I love reading. I’ve always known that I wanted to raise my children to be readers. It’s a great frugal form of entertainment, and the most critical skill for success in school. In my career as a high school English teacher, I have helped convert hundreds of reluctant, phone-addicted high schoolers into teens who voluntarily read novels. I’ve convinced students that Will Shakespeare was a pretty cool dude. Yet, when it came to my own children, I was afraid I wouldn’t be able to equip them to view reading in the way that Harper Lee once described in To Kill a Mockingbird:
“Until I feared I would lose it, I never loved to read. One does not love breathing.”
Luckily, I need not have feared. Helping my kids become readers was easier and more enjoyable than I could have possibly imagined. I come from an education background, so of course I advocate that families read to children early and often and model literacy. Turns out, that actually works!
As a parent (who feels like she’s making it all up as she goes along…), I’ve also discovered that reading to your kids stops meltdowns in their tracks and provides instant family bonding. Here are some specific ways to develop young children’s literacy:
- Make the time. Before I had kids, I was understanding about how hard it was as a parent to make time for reading. After all, I love reading, and I don’t always make the time to do it. Parents are even busier, right? Y’all–I timed it. Reading one of those little board books takes less than five (yes, FIVE) minutes. And often it’s the five minutes during which my child is most cooperative, loving, and attentive. No one screams. Everyone cuddles. Five minutes. It’s better than meditation–no lie. How do you not make time for that every, single day? If I hadn’t read to my kids, none of us would have made it past age two. My worst nightmare is a bedtime without books. *shudder*
- Make books accessible.* Studies show that being surrounded by books in childhood promotes literacy. We own a lot of children’s books (way more than adult books, thanks to my decluttering efforts). Most of them were gifts or hand-me-downs, but books are the main “toys” we have purchased for our children. However, you don’t have to own books to surround your children with books. Our local library lets patrons check out 75 items per library card. Between the four of us, we could have 300 books at home for the kids if we wanted (we have yet to go over about 30 at once… but the point is we could). Still, purchasing books for your kids are a worthwhile investment of funds.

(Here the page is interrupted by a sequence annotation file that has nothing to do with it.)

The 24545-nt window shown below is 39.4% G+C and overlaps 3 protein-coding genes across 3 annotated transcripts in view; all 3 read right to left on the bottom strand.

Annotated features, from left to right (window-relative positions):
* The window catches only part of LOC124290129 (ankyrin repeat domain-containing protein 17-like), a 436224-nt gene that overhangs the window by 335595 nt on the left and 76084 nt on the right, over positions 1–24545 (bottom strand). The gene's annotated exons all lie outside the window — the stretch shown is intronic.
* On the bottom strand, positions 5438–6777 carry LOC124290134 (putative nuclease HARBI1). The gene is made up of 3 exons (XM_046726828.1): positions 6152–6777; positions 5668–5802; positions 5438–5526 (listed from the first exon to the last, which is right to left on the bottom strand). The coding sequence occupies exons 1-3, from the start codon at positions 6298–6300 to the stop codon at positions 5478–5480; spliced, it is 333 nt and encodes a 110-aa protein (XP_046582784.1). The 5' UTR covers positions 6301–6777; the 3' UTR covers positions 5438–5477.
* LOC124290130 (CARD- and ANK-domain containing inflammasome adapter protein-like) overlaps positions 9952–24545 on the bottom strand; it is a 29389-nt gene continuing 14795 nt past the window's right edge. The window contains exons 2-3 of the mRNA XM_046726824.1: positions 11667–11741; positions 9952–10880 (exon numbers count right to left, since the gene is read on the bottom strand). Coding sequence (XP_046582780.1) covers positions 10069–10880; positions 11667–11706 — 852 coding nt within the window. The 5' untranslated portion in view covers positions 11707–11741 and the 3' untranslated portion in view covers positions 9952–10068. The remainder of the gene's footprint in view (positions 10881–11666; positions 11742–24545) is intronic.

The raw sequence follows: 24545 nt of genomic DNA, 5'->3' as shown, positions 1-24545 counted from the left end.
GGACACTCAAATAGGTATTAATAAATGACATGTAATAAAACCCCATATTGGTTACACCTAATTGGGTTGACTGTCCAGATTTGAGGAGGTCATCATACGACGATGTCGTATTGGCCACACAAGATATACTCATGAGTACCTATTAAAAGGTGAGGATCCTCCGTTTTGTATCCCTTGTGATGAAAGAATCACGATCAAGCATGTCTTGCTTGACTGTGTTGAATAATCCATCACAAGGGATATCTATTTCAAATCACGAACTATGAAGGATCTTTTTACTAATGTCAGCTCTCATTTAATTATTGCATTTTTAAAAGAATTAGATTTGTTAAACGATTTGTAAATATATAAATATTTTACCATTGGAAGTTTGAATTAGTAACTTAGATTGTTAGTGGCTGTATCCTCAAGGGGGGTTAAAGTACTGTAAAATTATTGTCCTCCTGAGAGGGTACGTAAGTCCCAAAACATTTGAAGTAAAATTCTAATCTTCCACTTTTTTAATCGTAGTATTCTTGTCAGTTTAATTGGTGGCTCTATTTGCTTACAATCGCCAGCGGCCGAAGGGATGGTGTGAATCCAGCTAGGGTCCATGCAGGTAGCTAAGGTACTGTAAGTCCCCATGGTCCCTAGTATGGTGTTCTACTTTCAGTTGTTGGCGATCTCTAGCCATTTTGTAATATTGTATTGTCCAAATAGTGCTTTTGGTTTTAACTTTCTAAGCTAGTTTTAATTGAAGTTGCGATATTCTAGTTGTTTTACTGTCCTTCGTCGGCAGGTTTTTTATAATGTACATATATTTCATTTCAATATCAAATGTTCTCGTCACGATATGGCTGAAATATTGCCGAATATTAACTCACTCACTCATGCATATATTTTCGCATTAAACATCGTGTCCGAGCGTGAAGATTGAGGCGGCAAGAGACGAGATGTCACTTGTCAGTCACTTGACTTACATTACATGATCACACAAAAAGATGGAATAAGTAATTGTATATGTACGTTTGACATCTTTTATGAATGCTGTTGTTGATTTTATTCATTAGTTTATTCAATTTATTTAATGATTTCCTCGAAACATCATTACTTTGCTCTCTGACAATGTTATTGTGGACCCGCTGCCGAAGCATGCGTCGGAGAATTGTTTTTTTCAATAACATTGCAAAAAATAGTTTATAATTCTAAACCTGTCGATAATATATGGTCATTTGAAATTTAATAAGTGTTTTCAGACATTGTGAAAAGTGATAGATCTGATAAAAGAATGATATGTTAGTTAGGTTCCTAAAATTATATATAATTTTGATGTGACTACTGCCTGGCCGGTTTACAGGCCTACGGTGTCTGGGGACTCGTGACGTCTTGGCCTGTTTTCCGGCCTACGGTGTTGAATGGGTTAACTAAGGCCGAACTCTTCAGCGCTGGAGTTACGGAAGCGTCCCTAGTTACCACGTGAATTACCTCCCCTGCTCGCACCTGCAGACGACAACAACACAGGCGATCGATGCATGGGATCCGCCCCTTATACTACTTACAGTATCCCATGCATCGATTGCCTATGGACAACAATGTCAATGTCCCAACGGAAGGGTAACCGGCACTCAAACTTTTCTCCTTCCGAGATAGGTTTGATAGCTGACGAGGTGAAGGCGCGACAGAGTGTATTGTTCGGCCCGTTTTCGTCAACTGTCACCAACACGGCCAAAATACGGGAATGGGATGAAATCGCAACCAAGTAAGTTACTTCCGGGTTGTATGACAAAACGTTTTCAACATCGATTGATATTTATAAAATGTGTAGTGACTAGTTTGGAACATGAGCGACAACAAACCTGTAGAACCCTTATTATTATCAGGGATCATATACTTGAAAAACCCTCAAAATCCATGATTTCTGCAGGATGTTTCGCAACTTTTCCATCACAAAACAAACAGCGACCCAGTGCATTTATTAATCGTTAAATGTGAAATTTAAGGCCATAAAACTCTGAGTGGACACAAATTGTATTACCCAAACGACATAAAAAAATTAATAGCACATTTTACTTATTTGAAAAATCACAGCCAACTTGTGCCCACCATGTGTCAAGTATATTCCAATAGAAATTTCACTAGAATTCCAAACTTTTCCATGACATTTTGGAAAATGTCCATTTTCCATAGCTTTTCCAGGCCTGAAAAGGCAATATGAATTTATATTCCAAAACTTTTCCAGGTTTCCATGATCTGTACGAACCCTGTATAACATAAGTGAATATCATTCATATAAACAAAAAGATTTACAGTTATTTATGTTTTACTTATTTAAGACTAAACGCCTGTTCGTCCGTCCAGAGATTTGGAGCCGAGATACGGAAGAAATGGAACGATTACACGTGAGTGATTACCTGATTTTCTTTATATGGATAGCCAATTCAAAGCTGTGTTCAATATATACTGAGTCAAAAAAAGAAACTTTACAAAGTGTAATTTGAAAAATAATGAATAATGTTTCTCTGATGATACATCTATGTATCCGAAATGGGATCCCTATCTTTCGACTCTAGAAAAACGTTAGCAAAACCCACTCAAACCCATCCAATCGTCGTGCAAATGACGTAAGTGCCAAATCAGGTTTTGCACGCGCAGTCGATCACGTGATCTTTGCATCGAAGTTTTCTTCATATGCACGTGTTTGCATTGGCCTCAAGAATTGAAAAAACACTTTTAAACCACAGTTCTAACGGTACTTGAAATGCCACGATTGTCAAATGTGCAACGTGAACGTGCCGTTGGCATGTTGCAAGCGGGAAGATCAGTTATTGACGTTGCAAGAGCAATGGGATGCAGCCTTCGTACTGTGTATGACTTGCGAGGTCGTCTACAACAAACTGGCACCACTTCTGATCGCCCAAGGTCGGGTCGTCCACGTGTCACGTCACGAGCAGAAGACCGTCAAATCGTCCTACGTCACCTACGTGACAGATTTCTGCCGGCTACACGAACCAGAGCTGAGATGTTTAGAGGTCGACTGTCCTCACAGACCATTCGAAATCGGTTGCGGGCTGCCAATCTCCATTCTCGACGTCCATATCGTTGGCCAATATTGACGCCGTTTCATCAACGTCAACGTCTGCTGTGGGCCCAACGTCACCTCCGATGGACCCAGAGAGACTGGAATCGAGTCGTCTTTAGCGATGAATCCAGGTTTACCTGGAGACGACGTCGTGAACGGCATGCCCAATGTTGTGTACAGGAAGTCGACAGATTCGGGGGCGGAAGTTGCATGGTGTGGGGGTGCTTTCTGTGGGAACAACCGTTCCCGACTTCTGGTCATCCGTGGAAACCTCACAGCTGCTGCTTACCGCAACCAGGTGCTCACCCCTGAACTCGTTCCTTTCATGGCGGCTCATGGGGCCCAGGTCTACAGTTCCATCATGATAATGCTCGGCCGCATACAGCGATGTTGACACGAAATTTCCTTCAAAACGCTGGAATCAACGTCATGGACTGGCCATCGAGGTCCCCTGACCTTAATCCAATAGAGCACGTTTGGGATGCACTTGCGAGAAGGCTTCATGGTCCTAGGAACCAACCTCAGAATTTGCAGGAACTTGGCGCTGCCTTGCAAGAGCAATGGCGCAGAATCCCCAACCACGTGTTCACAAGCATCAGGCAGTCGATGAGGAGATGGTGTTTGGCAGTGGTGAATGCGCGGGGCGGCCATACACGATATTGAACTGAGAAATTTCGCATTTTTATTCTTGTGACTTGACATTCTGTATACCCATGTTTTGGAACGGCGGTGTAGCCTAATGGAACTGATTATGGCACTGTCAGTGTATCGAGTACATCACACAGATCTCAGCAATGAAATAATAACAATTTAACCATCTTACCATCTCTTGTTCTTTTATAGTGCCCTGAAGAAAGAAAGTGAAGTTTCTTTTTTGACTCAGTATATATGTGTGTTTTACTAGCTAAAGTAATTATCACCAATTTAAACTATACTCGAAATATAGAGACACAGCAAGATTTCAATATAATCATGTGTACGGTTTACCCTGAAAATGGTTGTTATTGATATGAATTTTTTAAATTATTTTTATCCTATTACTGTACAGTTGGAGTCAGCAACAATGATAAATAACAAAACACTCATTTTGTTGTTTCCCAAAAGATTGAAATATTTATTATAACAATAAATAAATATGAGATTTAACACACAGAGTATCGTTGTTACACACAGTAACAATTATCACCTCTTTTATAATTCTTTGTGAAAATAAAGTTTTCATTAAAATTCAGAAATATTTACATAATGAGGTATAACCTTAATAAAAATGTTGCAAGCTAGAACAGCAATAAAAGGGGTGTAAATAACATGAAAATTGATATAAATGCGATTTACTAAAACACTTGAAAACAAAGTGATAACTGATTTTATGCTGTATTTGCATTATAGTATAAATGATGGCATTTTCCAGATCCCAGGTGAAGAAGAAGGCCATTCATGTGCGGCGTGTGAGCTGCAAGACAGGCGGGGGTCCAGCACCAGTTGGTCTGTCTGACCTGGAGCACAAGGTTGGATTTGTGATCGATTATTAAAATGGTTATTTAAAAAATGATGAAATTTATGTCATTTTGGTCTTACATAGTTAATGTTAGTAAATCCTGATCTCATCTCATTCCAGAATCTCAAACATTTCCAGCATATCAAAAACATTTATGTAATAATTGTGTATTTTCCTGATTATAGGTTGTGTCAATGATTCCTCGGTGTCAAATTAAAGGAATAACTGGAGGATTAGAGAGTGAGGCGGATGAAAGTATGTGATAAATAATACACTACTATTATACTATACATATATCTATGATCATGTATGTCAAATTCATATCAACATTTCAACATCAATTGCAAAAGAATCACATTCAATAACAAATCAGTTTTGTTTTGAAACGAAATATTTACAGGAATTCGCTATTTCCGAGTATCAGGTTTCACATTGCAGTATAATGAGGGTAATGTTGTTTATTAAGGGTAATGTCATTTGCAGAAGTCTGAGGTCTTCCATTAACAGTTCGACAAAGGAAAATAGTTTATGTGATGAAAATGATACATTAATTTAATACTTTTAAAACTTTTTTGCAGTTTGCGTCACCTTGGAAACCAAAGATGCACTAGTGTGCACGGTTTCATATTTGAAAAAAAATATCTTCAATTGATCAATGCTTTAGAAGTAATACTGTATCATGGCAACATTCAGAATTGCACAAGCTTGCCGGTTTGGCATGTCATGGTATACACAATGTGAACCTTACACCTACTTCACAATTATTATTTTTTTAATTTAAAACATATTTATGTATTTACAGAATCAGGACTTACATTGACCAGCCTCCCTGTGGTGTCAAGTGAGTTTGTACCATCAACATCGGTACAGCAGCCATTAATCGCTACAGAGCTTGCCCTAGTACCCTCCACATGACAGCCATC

- Make it a habit. Every time my kids beg for “one more poem” or to be allowed to choose one more picture book or read one more chapter in our novels, I feel like I’ve won the gold medal of parenting. However, that joy comes from many, many times of being willing to read the same book over again, or pause and read whenever one of my children asks. We treat nagging for books different than just about every other kind of nagging–we indulge it.
- Give kids choice and agency. Sometimes, I get lucky and my kids are interested in the books I enjoy reading, and we’ll have great fun with the works of Roald Dahl. Other times, they want to read endless, technically-oriented volumes about trains (J) or the terribly-written picture book re-telling of Disney princess movies (H). When the kids are interested in something (be it Kung-fu Panda, or space, or unicorns), we ask the librarians if there are any books about that topic (this has led to some interesting finds, like the children’s novel Stephen Hawking wrote with his daughter).
- Model reading books. I think many adults read more on screens (Kindle, smartphones, etc.) than they did just a few years ago. However, children don’t know whether you are reading on your tablet or watching a video. Be intentional about modeling your reading to your children. Min had to get some Korean books so that the kids could see him reading on paper, not just on the screen.
Some other tips? Teach letters and sounds, but not to the point that you are sacrificing story and fluency. Readers read content, not phonics. Don’t freak out if your kid who loves listening to you read doesn’t transition to reading independence right away. It will happen eventually.
* Not every family can afford books. I encourage using the library to fill in the gaps, but that’s not always enough. While compiling this post, I did some research into charities that provide books to kids. I elected to make a donation to Reach Out and Read, an highly rated organization that encourages literacy by integrating books into pediatric care.
Any other tips from parents out there? How do you foster a love of reading for your children at any age?